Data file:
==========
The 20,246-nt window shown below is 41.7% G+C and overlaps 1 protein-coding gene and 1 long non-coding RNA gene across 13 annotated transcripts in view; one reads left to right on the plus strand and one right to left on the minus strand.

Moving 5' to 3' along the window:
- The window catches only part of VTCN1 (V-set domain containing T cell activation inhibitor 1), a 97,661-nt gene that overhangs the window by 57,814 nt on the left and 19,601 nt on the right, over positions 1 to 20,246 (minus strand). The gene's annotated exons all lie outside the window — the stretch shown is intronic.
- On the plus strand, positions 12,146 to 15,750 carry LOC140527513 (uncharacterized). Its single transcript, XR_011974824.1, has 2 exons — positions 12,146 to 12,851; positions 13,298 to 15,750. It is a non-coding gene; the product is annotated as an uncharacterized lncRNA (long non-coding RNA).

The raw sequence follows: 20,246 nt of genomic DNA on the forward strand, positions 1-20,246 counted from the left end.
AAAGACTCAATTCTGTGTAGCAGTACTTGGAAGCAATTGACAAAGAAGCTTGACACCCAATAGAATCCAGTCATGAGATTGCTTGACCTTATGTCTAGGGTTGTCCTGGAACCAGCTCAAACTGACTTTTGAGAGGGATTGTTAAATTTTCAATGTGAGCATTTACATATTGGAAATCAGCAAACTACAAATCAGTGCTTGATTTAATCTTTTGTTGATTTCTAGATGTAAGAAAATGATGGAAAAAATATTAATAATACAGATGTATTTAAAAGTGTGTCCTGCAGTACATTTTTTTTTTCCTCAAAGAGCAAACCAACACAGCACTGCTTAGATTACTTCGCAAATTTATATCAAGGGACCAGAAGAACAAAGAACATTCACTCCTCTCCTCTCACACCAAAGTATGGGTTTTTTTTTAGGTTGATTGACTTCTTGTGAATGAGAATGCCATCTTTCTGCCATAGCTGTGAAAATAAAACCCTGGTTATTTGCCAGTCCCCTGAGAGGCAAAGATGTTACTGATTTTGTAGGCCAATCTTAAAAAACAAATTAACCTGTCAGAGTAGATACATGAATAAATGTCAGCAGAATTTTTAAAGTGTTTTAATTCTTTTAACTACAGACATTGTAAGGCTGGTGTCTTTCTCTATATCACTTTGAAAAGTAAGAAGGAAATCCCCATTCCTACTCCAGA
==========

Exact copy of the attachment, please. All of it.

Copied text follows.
The 20,246-nt window shown below is 41.7% G+C and overlaps 1 protein-coding gene and 1 long non-coding RNA gene across 13 annotated transcripts in view; one reads left to right on the plus strand and one right to left on the minus strand.

Moving 5' to 3' along the window:
- The window catches only part of VTCN1 (V-set domain containing T cell activation inhibitor 1), a 97,661-nt gene that overhangs the window by 57,814 nt on the left and 19,601 nt on the right, over positions 1 to 20,246 (minus strand). The gene's annotated exons all lie outside the window — the stretch shown is intronic.
- On the plus strand, positions 12,146 to 15,750 carry LOC140527513 (uncharacterized). Its single transcript, XR_011974824.1, has 2 exons — positions 12,146 to 12,851; positions 13,298 to 15,750. It is a non-coding gene; the product is annotated as an uncharacterized lncRNA (long non-coding RNA).

The raw sequence follows: 20,246 nt of genomic DNA on the forward strand, positions 1-20,246 counted from the left end.
AAAGACTCAATTCTGTGTAGCAGTACTTGGAAGCAATTGACAAAGAAGCTTGACACCCAATAGAATCCAGTCATGAGATTGCTTGACCTTATGTCTAGGGTTGTCCTGGAACCAGCTCAAACTGACTTTTGAGAGGGATTGTTAAATTTTCAATGTGAGCATTTACATATTGGAAATCAGCAAACTACAAATCAGTGCTTGATTTAATCTTTTGTTGATTTCTAGATGTAAGAAAATGATGGAAAAAATATTAATAATACAGATGTATTTAAAAGTGTGTCCTGCAGTACATTTTTTTTTTCCTCAAAGAGCAAACCAACACAGCACTGCTTAGATTACTTCGCAAATTTATATCAAGGGACCAGAAGAACAAAGAACATTCACTCCTCTCCTCTCACACCAAAGTATGGGTTTTTTTTTAGGTTGATTGACTTCTTGTGAATGAGAATGCCATCTTTCTGCCATAGCTGTGAAAATAAAACCCTGGTTATTTGCCAGTCCCCTGAGAGGCAAAGATGTTACTGATTTTGTAGGCCAATCTTAAAAAACAAATTAACCTGTCAGAGTAGATACATGAATAAATGTCAGCAGAATTTTTAAAGTGTTTTAATTCTTTTAACTACAGACATTGTAAGGCTGGTGTCTTTCTCTATATCACTTTGAAAAGTAAGAAGGAAATCCCCATTCCTACTCCAGA